Acworth Georgia Man 2nd Opinion Results - Prostate Cancer N...

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Acworth Georgia Man 2nd Opinion Results

I went yesterday for a 2nd opinion and the Dr said it is 50% chance. I am considered a very young man to have prostate cancer at age 46 and it does not show signs of spreading. He also says that I have a very large prostate that is most likely just the way I was born and not due to aging. He suggests that we use my MRI to complete a guided biopsy. He believes this will help me to be able to address the issue and hopefully conclude no cancer and be able to move on with my life. He seems to believe that I will be able to go back on the testosterone with my negative results. It has been really difficult falling back into a low testosterone life. I feel tired all of the time, with no desire for sexual activity, and my true goal each day is just to sleep. This is the same that I experienced before being diagnosed with low-T. I am just afraid that the Testosterone is what caused the cancer cells to grow.

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Testosterone replacement therapy will flush it out of the woodwork and this is very common. The advantage is that it sounds like if you have cancer that it may be at a very treatable stage. Nevertheless exercise helps with the symptoms of low T. TRT may have hastened my recurrence of cancer 16 months ago. It a subject of great debate.

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I agree with everything Rust said. Exercise is important for recovering vitality. I strongly (should I say "strenuously"?) recommend it. I also think that testosterone replacement therapy is greatly debated right now. If you search for "bipolar androgen therapy prostate cancer" you'll find articles about its use in castration resistant men.

If there is a real chance that you have prostate cancer, then I think it's a good idea to get the biopsy. Men diagnosed at a younger age may have more aggressive cancers. If the biopsy does show cancer, you might or might not need immediate treatment, but it's a good idea to know your situation.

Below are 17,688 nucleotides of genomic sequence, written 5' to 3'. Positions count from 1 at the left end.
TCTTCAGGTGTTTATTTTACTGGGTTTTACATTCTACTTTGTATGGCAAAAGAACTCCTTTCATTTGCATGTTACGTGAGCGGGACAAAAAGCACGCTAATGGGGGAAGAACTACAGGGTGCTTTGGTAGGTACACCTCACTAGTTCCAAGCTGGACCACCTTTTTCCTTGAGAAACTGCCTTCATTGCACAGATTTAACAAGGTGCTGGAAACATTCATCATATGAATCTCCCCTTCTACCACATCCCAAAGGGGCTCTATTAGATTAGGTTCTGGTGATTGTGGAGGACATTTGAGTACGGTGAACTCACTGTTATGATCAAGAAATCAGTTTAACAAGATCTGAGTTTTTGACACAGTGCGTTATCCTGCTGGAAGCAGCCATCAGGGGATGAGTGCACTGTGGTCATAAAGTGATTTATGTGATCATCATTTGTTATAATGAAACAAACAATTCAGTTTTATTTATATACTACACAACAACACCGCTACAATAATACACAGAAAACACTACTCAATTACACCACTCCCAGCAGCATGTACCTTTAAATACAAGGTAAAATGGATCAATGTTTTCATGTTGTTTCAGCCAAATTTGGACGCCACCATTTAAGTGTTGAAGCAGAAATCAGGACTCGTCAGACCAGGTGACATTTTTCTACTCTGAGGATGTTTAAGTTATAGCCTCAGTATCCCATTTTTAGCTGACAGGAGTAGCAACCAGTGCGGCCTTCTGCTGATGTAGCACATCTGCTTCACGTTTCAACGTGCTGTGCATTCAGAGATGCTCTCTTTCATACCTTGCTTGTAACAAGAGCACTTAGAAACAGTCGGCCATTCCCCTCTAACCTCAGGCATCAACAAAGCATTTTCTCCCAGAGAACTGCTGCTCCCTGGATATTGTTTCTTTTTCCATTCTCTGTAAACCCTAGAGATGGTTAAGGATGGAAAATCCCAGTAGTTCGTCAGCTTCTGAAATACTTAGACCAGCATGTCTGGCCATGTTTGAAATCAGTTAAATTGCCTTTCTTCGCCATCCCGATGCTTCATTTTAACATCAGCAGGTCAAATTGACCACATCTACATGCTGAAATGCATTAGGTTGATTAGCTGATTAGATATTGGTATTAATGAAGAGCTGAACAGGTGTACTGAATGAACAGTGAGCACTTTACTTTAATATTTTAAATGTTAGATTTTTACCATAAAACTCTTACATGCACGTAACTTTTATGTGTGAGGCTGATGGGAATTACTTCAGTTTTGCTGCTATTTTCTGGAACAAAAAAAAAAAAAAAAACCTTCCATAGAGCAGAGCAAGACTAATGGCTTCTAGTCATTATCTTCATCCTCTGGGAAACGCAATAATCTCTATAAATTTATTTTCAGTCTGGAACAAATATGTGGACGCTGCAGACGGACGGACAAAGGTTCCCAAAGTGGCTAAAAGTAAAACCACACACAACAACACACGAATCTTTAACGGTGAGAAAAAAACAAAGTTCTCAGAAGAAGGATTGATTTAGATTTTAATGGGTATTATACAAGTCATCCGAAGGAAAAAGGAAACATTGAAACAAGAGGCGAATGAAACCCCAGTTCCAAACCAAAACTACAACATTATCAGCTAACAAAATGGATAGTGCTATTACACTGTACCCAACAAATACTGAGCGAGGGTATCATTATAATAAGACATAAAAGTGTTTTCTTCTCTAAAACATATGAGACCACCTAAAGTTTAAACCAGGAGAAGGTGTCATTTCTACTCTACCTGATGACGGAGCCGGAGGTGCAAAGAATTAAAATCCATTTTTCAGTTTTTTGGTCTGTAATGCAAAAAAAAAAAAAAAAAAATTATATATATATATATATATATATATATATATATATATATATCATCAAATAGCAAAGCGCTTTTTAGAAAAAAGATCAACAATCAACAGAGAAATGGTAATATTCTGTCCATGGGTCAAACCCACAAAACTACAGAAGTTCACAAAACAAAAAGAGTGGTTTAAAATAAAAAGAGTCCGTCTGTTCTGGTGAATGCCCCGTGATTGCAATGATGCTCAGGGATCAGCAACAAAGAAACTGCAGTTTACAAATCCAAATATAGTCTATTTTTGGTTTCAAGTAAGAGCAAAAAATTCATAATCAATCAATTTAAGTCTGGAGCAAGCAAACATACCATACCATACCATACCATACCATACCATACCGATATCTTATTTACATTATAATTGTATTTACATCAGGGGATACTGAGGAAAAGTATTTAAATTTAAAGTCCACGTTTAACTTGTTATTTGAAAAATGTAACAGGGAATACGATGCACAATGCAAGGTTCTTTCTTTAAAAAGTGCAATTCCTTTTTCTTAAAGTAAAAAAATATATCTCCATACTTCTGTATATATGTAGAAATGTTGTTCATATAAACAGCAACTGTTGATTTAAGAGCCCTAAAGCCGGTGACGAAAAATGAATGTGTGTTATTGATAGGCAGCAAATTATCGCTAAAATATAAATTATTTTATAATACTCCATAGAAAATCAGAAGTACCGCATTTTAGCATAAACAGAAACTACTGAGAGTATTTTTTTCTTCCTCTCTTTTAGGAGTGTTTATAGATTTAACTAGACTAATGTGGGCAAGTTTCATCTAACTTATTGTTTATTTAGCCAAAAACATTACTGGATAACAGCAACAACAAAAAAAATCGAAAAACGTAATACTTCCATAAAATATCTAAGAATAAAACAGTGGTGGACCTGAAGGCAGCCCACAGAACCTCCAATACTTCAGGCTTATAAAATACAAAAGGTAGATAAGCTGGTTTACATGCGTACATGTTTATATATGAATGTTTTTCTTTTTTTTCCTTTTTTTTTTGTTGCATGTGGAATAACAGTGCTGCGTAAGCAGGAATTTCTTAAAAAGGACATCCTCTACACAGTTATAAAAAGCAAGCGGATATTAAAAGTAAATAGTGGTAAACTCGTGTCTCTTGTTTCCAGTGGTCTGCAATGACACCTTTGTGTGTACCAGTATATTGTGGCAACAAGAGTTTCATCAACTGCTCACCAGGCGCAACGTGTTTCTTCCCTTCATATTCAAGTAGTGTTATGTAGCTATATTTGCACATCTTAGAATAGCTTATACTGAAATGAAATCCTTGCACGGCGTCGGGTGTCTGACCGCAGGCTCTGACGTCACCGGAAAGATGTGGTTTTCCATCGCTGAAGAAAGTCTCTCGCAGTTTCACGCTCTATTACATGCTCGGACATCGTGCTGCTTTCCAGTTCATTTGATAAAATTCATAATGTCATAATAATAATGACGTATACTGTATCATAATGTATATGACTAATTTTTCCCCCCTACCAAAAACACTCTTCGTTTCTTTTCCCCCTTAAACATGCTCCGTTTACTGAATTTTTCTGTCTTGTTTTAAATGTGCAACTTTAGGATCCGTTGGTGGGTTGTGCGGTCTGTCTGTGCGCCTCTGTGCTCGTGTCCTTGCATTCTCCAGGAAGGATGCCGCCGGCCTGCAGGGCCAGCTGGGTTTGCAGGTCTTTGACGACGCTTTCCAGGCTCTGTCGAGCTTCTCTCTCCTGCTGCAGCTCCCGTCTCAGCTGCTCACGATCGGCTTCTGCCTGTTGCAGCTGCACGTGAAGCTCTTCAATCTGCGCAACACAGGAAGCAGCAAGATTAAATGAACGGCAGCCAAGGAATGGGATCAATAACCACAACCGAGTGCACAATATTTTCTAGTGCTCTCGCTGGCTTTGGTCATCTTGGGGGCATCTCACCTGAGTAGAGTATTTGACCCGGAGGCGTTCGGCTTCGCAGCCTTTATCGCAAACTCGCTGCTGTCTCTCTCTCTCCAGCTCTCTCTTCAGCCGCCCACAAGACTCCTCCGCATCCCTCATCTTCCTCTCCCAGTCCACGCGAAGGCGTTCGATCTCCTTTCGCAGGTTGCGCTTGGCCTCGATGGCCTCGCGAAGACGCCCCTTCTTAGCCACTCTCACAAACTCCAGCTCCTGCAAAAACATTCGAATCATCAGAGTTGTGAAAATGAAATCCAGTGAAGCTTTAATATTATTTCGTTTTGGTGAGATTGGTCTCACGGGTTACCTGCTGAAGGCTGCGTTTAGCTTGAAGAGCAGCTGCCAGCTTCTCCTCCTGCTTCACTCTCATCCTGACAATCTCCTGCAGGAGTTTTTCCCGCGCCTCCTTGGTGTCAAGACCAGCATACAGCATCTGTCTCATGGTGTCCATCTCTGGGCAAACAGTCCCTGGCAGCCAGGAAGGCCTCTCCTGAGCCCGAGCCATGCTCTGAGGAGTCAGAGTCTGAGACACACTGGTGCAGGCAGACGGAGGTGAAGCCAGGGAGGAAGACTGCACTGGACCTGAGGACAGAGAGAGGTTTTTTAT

If you decide you want to continue TRT, I recommend that you try to find and consult an expert on testosterone and prostate cancer. Most urologists, and for that matter, probably most oncologists, aren't keeping up with the latest research on testosterone and prostate cancer. They'll probably tell you not to do it - which may be good advice, I don't know. But if you still want to do it it seems to me very much in your interest to have a doctor who is familiar with the issues and has done this before.

Best of luck.

Alan

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Thanks for sharing your thoughts and ideas. It helps to discuss with other men.

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As suggested you may want to discuss issues about testosterone replacement and PCa with an oncologist who is aware of the issues. Since you are in the Greater Atlanta area you may want to contact Dr. Vasily Assikis at Piedmont Cancer Institute in Atlanta. He is knowledgeable about research in this area. As others have written, it does make sense to go ahead with a biopsy. You might want to read up on the pros and cons of MRI biopsies while in the tube vs. MRI fusion guided ones. Best of luck.

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I was wondering if the MRI fusion was done while in the tube.

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MRI guided biopsy is done in the MRI tube, matching the multiparametric prostate MRI with a more simple nearly real time MRI to find the matching position.

MRI fusion biopsy uses an ultrasound image to guide the needle to a corresponding spot, but the ultrasound probe pushes things around a bit and isn't seeing the same things as the MRI so it's thought to be less precise than MRI guided. With a small lesion that matters. With a large lesion it's less important.

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This is very helpful. Thanks. I will be checking this out

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A question:

. . . Why does either doctor think you _might_ have prostate cancer ?

You haven't had a biopsy (the only _sure_ way to know).